Experience designers need to be good communicators, but it’s also important that we are efficient communicators.
If a sketch on a napkin communicates the same general idea as a beautifully designed sketch in Sketch, remember that software is built from that sketch, not with it. It’s also important to remember that your design is not precious. It will always change. Always. Seriously — always. And, frankly, it should.
When you work with different functional groups and discuss the design with them, you need to consider the feedback and iterate. When you collect research or perform usability testing with people or collect reactions and feedback from them, you need to consider that feedback and iterate. Is it easier and faster to grab another napkin and scratch out a new idea or five new ideas to discuss, or do you go back to your digital file and work on pixel perfect mockups that are ready be handed off to a front-end developer?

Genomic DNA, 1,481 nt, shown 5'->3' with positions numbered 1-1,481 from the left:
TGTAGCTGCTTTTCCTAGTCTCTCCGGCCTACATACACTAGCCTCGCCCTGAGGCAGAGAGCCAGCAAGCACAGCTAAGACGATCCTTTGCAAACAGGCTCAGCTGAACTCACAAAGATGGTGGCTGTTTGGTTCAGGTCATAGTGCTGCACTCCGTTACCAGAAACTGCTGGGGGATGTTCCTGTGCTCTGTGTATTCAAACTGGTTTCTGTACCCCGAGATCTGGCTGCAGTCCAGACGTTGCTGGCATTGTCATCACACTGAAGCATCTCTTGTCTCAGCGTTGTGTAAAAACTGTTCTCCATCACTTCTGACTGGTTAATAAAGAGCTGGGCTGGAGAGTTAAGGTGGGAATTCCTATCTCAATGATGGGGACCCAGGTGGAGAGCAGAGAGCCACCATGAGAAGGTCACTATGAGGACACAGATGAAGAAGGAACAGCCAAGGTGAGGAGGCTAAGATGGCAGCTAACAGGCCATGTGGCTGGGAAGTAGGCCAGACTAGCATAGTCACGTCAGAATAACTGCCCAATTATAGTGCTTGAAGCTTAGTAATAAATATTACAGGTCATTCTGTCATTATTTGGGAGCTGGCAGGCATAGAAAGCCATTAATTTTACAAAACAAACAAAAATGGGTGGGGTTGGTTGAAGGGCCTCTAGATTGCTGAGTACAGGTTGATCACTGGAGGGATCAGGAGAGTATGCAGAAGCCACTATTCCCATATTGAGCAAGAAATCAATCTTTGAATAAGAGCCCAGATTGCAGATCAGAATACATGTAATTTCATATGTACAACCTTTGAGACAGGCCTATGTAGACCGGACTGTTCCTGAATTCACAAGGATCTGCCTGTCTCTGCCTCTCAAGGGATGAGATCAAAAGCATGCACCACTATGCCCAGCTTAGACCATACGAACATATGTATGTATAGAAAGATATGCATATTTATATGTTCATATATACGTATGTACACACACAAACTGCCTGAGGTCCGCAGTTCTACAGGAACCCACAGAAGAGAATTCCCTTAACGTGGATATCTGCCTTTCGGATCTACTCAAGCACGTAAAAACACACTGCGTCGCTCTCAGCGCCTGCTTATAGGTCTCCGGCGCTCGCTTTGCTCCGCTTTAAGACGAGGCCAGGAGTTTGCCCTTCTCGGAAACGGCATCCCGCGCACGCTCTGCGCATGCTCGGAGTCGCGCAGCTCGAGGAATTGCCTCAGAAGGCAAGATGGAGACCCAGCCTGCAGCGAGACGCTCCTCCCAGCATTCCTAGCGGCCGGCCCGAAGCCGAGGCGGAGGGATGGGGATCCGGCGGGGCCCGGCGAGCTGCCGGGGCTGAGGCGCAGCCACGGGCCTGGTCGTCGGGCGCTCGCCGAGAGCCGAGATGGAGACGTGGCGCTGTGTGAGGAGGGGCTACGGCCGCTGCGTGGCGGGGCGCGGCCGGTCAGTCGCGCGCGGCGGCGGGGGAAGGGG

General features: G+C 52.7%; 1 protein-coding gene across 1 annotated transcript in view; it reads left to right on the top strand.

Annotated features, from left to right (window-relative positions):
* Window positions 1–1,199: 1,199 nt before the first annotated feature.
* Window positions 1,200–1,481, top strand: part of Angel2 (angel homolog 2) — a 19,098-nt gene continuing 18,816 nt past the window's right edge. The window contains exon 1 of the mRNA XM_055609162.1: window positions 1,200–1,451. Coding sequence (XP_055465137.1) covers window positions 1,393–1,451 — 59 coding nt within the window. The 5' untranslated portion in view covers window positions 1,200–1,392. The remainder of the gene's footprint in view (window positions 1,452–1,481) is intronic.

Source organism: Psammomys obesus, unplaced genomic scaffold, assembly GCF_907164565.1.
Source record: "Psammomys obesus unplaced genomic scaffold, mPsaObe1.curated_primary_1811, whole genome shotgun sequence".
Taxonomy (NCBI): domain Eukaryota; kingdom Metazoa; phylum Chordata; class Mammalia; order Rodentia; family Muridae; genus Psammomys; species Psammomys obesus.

Which one is more efficient?
“But, Jack, we can’t show a client or stakeholder a bunch of napkins!”
You are absolutely right. You don’t show them artifacts, you show them software. Trust me, everyone is much more impressed with software than they are with designs — no matter what either of them look like.
Believe me, it hurt when I came to that realization too. But it’s okay. The faster you get to software, the faster you get to great, collaborative, successful, design. And this efficiency is the essence of iterative development.
So it’s important to not only think about minimum viable product, but to think about minimum viable design and how you can deliver it.